Tuesday, June 24, 2014

Behind the Scenes Blog Hop with Dahlia Adler!

Hello, kidses! Today is very special because I'm participating in the BEHIND THE SCENES Blog Hop . . . to celebrate the release of Dahlia Adler's new book!

And for this special event, each of us participating in the Behind the Scenes hop is going to take you behind the scenes of something in our own lives. You get to see our mysteriousness! Our hidden stuff! Our closely guarded secrets!

Sort of.

For my peek into the unknown, I'm going to show you . . . dun dun dun . . . BEHIND THE SCENES of making my webcomic for writers, So You Write! But first . . . let's talk a little about Dahlia's book, since that's what we're celebrating today!

Releasing June 24, 2014, from Spencer Hill Contemporary:

High school senior Ally Duncan's best friend may be the Vanessa Park - star of TV's hottest new teen drama - but Ally's not interested in following in her BFF's Hollywood footsteps. In fact, the only thing Ally’s ever really wanted is to go to Columbia and study abroad in Paris. But when her father's mounting medical bills threaten to stop her dream in its tracks, Ally nabs a position as Van's on-set assistant to get the cash she needs.

Spending the extra time with Van turns out to be fun, and getting to know her sexy co-star Liam is an added bonus. But when the actors’ publicist arranges for Van and Liam to “date” for the tabloids just after he and Ally share their first kiss, Ally will have to decide exactly what role she's capable of playing in their world of make believe. If she can't play by Hollywood's rules, she may lose her best friend, her dream future, and her first shot at love.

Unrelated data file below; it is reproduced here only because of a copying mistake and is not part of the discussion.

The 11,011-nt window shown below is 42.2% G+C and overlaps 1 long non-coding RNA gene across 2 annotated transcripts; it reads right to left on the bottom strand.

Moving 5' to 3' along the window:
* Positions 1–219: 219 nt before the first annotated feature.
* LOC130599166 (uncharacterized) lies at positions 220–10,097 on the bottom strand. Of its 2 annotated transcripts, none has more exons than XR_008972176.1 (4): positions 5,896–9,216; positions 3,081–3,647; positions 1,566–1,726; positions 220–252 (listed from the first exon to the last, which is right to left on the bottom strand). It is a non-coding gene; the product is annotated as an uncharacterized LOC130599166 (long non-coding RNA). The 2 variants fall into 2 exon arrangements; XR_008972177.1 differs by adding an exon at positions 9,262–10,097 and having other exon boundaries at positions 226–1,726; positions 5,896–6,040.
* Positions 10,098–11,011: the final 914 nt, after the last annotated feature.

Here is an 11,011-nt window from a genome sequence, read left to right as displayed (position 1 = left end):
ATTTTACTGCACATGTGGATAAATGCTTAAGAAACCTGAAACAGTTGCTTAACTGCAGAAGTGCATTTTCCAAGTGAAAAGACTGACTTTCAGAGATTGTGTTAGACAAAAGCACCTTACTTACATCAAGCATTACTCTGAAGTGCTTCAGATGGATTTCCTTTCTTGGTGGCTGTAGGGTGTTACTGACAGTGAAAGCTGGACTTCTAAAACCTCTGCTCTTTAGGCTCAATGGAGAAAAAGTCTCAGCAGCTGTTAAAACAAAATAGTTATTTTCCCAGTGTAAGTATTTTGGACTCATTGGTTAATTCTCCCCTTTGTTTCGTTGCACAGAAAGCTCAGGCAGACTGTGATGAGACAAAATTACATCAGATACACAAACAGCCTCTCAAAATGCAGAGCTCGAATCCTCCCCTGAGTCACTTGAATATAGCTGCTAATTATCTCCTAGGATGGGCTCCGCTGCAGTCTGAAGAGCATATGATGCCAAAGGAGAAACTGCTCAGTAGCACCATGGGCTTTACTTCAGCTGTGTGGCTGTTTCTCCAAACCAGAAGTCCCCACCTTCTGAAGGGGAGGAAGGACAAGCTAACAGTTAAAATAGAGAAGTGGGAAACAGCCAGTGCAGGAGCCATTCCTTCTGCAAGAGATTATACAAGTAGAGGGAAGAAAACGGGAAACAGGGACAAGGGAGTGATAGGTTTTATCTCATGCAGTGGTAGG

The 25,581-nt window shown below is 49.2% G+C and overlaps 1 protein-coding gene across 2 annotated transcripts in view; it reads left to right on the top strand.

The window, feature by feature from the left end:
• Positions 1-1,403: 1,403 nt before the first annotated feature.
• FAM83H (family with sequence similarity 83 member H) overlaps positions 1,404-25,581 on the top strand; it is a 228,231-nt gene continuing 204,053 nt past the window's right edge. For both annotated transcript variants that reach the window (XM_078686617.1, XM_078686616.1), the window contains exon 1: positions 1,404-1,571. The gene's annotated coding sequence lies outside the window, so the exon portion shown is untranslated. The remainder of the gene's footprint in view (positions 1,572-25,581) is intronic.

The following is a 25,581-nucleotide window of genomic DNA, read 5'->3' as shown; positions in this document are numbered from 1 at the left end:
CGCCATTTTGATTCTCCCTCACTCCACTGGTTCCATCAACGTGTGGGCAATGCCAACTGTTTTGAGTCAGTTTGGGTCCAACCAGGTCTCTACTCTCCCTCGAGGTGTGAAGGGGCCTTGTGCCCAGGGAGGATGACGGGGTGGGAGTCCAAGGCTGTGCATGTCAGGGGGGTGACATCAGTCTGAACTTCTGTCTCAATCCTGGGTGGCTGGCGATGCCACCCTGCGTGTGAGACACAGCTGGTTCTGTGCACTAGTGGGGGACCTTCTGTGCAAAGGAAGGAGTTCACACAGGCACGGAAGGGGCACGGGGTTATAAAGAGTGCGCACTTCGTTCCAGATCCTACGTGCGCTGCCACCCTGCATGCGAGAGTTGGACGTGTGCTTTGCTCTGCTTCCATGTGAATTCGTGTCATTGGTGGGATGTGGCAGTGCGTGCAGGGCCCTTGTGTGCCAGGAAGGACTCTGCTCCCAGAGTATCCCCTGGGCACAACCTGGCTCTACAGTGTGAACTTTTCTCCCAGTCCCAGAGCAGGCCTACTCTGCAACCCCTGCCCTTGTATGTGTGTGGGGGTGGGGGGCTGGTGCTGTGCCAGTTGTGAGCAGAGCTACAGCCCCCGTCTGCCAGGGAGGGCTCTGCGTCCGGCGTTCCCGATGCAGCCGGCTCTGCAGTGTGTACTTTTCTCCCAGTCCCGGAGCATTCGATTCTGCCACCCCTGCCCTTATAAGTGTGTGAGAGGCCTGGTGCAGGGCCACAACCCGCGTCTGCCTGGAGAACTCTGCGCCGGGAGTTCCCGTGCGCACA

I have yet to read this, but I think it sounds pretty intriguing and it's on my to-be-read list on Goodreads. However, based on what I know about Dahlia, I'd bet my sock collection that it's fantastic. This quirky author is always goofing around on Twitter, giving awesome writing advice and perspectives on her blog and elsewhere, providing/boosting resources for diverse books/authors (especially LGBTQ), and recommending her favorite books like there's no tomorrow. If I were you, I'd get busy putting this in a shopping cart or on a to-read list; you can do that at Goodreads, Amazon, Barnes & Noble, the Book Depository, or IndieBound.


Now for my behind-the-scenes silliness. The VERY first thing you should know is that all of this comes with a disclaimer: I have had absolutely zero instruction on how to make comics or do Internet things with comics, have undergone exactly no formal art training, and have no illusion that I am "an artist." So take all of this with a grain of salt.

So You Write is a webcomic about the writing life. Authors tend to like it and recognize situations from their own lives in the often exaggerated, nearly always autobiographical content. The first thing I do when I'm trying to make a new issue of my webcomic is storyboarding; I try to think of something funny to make a comic about, and then I spell out what the dialogue will be for my four-panel strip. That way I can have some idea how much text I'm going to have to squeeze into each frame and know how big my drawings will be, which helps when you have to plan how much detail will be in your doodles. (It's frustrating when you spend a lot of time on a drawing and then you have to shrink it so small that most people can't see all your hard work! BLAH!)